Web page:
Motorola DROID RAZR vs Samsung Galaxy S II
For the umpteenth time it’s going to be tough as nails to choose a smartphone this holiday season, since the companies again saved their most potent gunpowder for the last quarter.
The excellent Motorola DROID RAZR is guilty as charged, since it appears in the busiest shopping month of the year, and that’s why we are pitting it against another Android gem – the Samsung Galaxy S II - in order to ease your choice. Read on for the help file...
For the purpose of this comparison, we are using the Motorola DROID RAZR in its GSM variant. It is identical to the one available on Verizon, except featuring different radio.
The Motorola DROID RAZR and the Galaxy S II leave a very similar impression when held – that of thin and feathery handsets, which go barely noticed in your pocket despite the generous 4.3” display.
The Galaxy S II is lighter and less unpretentious with its all-plastic chassis, whereas the RAZR throws in a Kevlar back and steel frame, which add to the weight, but somehow don’t contribute to a premium feeling - Kevlar actually feels like lino to the touch,. The RAZR is slightly wider than the Galaxy S II or other 4.3” handsets, due to a thick bezel, and will beuncomfortable for some to operate with one hand.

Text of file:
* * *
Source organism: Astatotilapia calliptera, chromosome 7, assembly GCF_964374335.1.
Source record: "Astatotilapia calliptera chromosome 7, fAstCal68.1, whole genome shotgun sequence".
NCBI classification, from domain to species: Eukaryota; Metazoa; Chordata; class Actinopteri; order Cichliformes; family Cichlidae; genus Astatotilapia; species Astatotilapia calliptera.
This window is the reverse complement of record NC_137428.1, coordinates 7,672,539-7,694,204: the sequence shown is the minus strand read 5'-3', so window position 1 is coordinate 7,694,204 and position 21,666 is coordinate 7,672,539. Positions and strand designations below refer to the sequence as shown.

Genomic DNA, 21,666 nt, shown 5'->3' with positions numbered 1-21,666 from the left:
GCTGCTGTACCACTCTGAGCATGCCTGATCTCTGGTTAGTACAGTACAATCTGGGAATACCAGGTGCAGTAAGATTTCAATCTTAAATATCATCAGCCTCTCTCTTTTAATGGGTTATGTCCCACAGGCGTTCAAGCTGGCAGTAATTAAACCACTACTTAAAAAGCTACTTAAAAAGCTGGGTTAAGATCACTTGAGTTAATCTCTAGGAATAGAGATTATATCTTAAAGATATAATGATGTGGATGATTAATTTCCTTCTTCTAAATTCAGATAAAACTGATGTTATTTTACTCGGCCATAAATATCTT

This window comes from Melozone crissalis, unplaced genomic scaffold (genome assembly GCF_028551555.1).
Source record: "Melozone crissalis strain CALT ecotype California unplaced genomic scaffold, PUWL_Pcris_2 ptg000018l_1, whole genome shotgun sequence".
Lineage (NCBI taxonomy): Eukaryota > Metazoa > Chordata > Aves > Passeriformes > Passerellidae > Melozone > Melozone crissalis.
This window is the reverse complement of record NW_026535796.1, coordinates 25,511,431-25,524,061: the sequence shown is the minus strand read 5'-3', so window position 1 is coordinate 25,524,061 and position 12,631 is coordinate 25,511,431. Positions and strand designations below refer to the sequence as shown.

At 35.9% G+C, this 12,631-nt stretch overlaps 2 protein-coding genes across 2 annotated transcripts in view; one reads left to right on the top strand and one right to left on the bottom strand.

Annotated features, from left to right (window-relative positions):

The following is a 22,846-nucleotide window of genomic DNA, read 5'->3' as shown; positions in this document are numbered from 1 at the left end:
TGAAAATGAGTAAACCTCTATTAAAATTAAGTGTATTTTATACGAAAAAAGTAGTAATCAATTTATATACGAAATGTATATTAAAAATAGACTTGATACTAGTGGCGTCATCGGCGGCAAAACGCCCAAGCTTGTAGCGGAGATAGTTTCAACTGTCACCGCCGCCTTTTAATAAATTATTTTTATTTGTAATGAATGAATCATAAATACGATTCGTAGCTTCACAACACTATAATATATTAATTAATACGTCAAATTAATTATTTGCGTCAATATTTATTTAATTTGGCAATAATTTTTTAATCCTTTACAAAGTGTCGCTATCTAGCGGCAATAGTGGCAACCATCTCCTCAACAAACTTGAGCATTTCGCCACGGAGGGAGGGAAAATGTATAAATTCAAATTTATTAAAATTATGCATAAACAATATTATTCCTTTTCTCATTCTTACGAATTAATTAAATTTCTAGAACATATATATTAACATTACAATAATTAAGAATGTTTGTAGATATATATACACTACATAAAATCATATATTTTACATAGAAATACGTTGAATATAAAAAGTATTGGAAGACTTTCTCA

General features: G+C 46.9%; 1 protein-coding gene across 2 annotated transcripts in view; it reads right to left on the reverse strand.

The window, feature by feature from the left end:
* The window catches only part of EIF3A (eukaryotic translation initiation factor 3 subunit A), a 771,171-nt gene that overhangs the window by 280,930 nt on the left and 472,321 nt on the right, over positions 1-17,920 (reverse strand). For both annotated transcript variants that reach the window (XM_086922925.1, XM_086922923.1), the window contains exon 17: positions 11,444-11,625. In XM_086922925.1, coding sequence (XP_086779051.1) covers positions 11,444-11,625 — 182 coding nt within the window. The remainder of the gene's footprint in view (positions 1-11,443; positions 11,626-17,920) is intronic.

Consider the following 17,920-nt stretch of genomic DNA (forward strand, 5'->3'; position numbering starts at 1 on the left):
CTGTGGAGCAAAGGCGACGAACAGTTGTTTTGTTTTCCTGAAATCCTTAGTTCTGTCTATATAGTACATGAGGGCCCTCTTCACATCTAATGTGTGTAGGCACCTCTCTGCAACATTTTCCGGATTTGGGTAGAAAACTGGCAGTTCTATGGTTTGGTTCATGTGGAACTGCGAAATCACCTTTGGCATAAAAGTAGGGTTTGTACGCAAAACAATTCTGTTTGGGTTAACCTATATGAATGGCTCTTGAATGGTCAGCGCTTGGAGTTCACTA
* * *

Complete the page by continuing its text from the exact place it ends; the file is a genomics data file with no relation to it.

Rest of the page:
The RAZR is unbelievably thin, though, with a 0.28” (7.1mm) profile, except for the about 0.41” (10.6mm) camera part at the top. It’s undeniably a great design achievement by Motorola. Not that the Galaxy S II is fat with its 0.33” (8.49mm) for the most part, and 0.39” (9.91mm) at the thickest.
Another feature that sets the two apart is the display technology – we have the Super AMOLED Plus on the Galaxy S II with a standard RGB matrix and 480x800 resolution, and the qHD Super AMOLED Advanced in the RAZR with 540x960 pixels, achieved via the PenTile arrangement.
The 218ppi pixel density on the Galaxy S II is not as high as the 256ppi one on the RAZR, but it is achieved with a standard RGB matrix and does the job, whereas the PenTile pixel arrangement of the RAZR’s screen is visible when you look up close, despite the qHD resolution. That’s only if you examine the display closer, though.
The AMOLED colors are more saturated, even gaudy in the case of the RAZR, whereas the Galaxy S II is toned down in comparison, but both have the typical for Super AMOLED cold colors that make white seem blueish. Samsung's handset has a brighter display, that also seems slightly less reflective outside, and these help with outdoor visibility.
The volume rocker on the Samsung Galaxy S II is more comfortable to find and press, compared to the one on the RAZR, which is too short and flush with the right side. The microUSB port sits at the bottom on Samsung's handset and doubles as an MHL connector for mirroring the display. The RAZR has all the ports stuffed at the top at its widest part, and sports the more standard microHDMI port for TV connectivity.